This post is a continuation of a series of posts loosely dedicated to exploring how clothes can help shape the way we interact with space. I came across Hillary Predko’s work, first through OCAD’s grad exhibition (that school is getting a lot of love from me lately), but did not ask her for an interview until months later. This is part one of what is a two part interview in which Predko was nice enough to agree to talk to me about her work, leather and personal fabrication. Predko is based in Toronto and calls herself a maker. She is a member of Site 3, a maker based collective and besides being an artist and designer, she teaches elements of her craft in workshops held throughout the city.

Street Idle: How did you get into design and creating?

Hillary Predko: I was pretty young when I started sewing. My dad actually taught me how to sew, he sews and knits and he taught me the basics when I was younger. My grandmother came to stay for a weekend when I was around twelve, and she taught me to sew from scratch. We went the store and got some fabric and a pattern, and in about four hours straight I just did everything. I got really obsessed [with sewing]. And that was kind of the beginning of being obsessive about getting projects done.  I’m just always thinking in three dimensions and that comes really easy to me compared to, I don’t know, [something] more abstract [like the] written word or painting. Building three dimensional objects is something that I’ve always just found really satisfying to do.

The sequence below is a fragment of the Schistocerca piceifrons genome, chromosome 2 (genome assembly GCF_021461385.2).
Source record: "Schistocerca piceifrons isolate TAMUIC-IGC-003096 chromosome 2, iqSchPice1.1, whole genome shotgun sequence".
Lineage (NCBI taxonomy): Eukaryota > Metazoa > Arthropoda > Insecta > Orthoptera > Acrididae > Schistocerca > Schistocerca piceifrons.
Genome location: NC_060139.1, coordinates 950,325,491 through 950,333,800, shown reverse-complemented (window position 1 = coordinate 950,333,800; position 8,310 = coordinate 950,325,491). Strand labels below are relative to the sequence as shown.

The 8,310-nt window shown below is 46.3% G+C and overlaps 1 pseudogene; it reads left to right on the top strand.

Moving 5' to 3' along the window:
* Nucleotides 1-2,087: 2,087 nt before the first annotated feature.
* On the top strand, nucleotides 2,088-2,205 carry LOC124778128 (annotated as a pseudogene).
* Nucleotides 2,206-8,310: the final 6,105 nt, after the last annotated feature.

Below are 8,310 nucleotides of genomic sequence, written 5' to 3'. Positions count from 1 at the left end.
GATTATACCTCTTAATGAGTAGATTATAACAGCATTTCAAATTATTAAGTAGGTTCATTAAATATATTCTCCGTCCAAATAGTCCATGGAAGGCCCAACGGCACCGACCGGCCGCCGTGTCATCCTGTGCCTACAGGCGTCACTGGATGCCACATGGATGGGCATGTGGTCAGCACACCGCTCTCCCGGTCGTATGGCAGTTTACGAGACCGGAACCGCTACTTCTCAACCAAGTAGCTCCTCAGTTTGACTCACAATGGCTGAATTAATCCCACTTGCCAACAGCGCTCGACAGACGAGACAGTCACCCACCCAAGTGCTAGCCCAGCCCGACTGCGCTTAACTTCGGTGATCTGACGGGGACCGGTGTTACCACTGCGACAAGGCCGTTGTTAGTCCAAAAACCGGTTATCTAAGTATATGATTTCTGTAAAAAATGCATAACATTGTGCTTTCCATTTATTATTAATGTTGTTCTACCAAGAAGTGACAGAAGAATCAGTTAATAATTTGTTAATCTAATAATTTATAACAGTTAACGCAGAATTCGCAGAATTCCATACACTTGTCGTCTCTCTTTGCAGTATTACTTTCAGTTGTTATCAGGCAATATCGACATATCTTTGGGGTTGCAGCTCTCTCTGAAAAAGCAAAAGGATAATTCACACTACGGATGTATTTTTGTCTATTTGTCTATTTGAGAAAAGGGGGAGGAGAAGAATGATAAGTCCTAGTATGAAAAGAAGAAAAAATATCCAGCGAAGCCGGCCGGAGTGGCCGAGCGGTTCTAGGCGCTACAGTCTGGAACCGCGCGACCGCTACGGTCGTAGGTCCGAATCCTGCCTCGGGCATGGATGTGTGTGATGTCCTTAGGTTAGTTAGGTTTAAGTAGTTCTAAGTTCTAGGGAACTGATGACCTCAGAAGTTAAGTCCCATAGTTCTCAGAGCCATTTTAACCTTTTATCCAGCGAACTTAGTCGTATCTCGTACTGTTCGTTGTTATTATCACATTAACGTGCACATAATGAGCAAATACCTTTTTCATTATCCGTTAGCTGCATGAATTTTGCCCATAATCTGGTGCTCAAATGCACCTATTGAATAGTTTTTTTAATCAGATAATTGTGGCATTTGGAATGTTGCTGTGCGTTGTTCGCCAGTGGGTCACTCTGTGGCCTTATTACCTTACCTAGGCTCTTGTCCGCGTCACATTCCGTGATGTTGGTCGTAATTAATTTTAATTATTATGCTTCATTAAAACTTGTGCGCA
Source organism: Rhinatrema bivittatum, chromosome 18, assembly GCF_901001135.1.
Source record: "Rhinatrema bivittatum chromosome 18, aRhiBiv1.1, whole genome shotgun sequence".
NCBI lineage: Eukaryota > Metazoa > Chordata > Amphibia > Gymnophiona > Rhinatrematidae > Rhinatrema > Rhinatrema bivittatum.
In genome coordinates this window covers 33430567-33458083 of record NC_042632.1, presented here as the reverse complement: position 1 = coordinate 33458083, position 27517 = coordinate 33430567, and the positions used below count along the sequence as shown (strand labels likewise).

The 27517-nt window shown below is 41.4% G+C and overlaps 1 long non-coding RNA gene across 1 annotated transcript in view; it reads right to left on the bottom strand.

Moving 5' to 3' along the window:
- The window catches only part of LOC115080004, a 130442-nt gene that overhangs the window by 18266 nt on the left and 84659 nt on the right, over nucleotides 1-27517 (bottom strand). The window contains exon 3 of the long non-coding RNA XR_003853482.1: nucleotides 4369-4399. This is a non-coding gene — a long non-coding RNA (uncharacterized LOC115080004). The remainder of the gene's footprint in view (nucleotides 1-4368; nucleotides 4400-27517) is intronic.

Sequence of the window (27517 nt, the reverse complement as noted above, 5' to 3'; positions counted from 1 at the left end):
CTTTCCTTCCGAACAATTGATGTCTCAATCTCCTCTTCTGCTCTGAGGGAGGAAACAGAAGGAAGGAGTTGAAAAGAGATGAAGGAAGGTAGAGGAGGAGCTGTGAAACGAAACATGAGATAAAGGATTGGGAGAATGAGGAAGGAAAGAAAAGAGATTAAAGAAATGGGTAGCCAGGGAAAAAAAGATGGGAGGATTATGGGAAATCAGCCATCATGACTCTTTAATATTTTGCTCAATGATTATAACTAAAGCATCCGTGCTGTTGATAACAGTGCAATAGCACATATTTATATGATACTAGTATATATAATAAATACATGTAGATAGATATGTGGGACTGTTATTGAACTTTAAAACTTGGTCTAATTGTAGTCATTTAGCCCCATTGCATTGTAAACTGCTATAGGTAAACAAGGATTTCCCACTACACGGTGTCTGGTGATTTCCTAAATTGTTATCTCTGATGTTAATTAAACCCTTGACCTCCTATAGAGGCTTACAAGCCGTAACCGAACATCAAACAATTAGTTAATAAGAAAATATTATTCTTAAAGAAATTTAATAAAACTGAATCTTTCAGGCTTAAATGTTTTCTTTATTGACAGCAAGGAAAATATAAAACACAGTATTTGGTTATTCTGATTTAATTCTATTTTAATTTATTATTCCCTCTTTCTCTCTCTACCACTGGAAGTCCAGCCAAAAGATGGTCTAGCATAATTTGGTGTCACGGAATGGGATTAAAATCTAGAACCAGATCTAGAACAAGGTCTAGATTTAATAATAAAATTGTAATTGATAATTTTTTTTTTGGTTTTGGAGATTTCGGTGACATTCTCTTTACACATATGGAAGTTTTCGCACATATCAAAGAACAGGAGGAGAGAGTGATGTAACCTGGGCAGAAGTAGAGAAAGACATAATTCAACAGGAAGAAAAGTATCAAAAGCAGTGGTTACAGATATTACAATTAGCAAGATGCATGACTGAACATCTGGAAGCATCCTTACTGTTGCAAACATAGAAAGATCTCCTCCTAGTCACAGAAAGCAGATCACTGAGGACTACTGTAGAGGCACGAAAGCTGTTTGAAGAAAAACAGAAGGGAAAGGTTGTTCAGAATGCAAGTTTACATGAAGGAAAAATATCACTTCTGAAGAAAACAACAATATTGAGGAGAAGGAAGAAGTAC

Leather utility belt by Hillary Predko

SI: Why do you find building three dimensional objects so satisfying?

 HP: It’s nice to have something that exists in the real world. And it’s also something I just always found certain proclivity towards.  If I tried something [like creating 3D projects], it works more often than if I tried baking.  That doesn’t work for me really well at all.